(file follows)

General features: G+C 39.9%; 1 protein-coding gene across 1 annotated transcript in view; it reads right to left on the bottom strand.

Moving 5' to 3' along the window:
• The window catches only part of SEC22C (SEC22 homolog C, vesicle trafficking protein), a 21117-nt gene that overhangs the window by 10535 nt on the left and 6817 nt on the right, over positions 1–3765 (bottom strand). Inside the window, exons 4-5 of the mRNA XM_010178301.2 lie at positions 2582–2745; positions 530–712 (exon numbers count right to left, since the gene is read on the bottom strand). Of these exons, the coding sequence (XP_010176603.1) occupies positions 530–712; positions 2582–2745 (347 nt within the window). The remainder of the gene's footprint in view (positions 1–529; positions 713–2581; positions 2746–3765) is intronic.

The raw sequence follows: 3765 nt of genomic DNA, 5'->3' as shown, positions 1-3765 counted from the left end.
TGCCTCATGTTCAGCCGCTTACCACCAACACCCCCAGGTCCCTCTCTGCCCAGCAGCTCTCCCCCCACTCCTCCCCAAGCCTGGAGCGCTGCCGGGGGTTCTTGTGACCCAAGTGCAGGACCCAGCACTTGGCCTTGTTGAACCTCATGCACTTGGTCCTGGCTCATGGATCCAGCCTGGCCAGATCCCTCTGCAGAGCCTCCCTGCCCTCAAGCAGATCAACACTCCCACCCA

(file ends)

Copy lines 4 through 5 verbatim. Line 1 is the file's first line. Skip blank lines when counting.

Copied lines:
The raw sequence follows: 3765 nt of genomic DNA, 5'->3' as shown, positions 1-3765 counted from the left end.
TGCCTCATGTTCAGCCGCTTACCACCAACACCCCCAGGTCCCTCTCTGCCCAGCAGCTCTCCCCCCACTCCTCCCCAAGCCTGGAGCGCTGCCGGGGGTTCTTGTGACCCAAGTGCAGGACCCAGCACTTGGCCTTGTTGAACCTCATGCACTTGGTCCTGGCTCATGGATCCAGCCTGGCCAGATCCCTCTGCAGAGCCTCCCTGCCCTCAAGCAGATCAACACTCCCACCCA